Making “World Machines”: Discourse, Design and Global Technologies for Greater-than-self Issues (August 2015)

Call for Participation

(Please see the draft description of the workshop themes here:

Tired of seeing sharing and caring monetized into apps and services? Tired of the limited visions for participation in much citizen science? Tired of feeling that technology can only worsen the problem, not offer creative solutions to resource management as well as citizen involvement for the benefit of the collective? Then come and experiment for the day at a workshop on ‘Making “World Machines”: Discourse, Design and Global Technologies for Greater-than-self Issues’ at the Aarhus Critical Alternatives conference, August 2015.

This one-day workshop introduces the concept of world machines—a new archetype for socio-technical systems, drawing together new computational powers with a social agenda of cross-world collaboration in resistance to dominant market rhetoric. Specifically, we consider opportunities to connect, sense and infer and apply these to crowd-sourcing public engagement with shared world issues.

World machines give people access to the means to sample, test and report on their circumstances and what they find (or can sense with tools), as well as to locate each other, analyze the meanings of the data and link up for action upon what is found. They offer potential to scale and map the local and global, with shared tools and outcomes. They rely on a range of motivations for use, but no intrusive incentives, such as many sharing economy initiatives use (eg Airbnb, Uber or Taskrabbit, which monetize help-giving) and they may also specifically embed a rhetoric of shared or greater-than-self issues.

We will use the idea of world machines to take a critical approach and examine ‘what is wrong with current social reality, identify the actors to change it, and provide both clear norms for criticism and achievable practical goals for social transformation’ (as Horkheimer defined Critical Theory) in the context of developing and deploying networked technology.

The day will combine theoretical aspects of world machines, such as considering what a political entity of this kind might seek to do, and practical exercises that focus on design and use, followed by a review of learning from our work, with a view to exploring viability and examining what a related research agenda might involve.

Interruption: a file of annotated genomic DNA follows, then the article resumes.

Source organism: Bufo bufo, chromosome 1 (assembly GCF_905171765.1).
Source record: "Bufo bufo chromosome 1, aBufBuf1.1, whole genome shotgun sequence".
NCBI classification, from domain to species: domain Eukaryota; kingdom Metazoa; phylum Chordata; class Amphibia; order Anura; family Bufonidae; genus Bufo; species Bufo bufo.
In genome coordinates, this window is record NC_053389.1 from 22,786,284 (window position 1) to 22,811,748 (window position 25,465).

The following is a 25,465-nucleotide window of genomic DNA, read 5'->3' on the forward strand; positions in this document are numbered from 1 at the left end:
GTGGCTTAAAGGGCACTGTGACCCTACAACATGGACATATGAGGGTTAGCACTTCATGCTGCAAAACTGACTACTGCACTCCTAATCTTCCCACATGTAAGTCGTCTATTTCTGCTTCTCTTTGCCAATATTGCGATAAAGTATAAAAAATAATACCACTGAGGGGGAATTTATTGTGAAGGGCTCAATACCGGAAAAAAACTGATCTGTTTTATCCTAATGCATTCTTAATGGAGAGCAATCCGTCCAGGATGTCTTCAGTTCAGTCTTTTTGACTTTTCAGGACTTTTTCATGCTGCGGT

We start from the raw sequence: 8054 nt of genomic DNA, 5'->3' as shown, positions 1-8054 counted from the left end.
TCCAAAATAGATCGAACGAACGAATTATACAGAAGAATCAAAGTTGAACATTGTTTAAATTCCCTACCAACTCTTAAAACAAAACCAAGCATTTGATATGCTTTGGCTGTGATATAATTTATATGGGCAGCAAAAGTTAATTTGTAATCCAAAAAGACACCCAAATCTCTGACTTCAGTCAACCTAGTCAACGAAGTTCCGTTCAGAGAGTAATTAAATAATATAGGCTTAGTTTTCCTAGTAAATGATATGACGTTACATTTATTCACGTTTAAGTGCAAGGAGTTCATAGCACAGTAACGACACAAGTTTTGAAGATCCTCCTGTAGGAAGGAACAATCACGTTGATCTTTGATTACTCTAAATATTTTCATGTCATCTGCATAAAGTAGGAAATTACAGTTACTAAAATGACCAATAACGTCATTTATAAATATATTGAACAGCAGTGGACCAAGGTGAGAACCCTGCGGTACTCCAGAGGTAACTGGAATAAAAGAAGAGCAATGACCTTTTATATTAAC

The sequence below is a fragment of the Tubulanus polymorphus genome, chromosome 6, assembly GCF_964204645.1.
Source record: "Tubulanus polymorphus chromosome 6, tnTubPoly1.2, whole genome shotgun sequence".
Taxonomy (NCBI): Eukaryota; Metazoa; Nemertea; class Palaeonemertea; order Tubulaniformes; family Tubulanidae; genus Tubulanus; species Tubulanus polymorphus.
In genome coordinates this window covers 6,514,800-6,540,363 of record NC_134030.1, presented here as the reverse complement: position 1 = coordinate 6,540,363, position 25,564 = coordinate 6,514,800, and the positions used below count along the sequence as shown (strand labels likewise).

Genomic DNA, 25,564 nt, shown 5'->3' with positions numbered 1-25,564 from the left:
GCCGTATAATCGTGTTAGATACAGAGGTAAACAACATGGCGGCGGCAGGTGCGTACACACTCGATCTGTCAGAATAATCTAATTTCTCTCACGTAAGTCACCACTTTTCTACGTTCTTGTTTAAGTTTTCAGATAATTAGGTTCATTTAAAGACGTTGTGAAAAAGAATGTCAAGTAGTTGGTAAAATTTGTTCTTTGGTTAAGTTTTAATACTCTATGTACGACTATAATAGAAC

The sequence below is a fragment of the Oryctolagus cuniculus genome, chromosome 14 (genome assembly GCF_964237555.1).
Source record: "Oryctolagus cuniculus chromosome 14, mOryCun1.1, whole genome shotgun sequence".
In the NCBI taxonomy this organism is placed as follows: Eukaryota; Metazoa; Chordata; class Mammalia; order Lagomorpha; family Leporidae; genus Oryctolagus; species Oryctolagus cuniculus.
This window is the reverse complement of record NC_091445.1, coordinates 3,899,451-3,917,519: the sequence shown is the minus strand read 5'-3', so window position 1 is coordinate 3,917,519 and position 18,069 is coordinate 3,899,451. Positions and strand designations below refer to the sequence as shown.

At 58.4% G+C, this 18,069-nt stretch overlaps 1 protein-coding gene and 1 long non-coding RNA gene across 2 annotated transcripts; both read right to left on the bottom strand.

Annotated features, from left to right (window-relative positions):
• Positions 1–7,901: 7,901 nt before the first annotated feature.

Relevant workshop topics

We would like to hear from those who are already constructing and maintaining world machines as well as those interested in their potential. Any empirical or discursive contribution, dealing with social, environmental, economic, cultural, spiritual, managerial or political aspects, will be relevant. People with backgrounds in HCI and Design may be joined by artists, technologists, political scientists and cultural theorists. Organisers’ interests include the work of Richard Buckminster Fuller, Brian Holmes, Jane Bennett, Félix Guattari and Maria Puig de la Bellacasa among others, and we would welcome further perspectives and reference points. In particular, we will be looking at ecological approaches in the broadest sense of design for linking up systems and inspiring awareness of our relations in the world.

What to do now?

Prospective participants should submit a position paper of up to 3 pages (using the SigCHI format here:, which focuses on theoretical or practical aspects (or both) and demonstrates a willingness to engage with both political discussion and hands-on making. Please send your papers to [].

Important dates

  • Call live: April 2nd
  • Position papers due: June 2nd
  • Results made known: June 8th
  • Camera ready papers for website: July 1st
  • Workshop: August 17th 2015, Aarhus


Ann Light, University of Sussex

Jeffrey Bardzell, Indiana University

Shaowen Bardzell, Indiana University

Geoff Cox, Aarhus University

Jonas Fritsch, IT University Copenhagen

Lone Koefoed Hansen, Aarhus University

Please contact us at [] if you have any questions about the workshop and/or to send your submissions.

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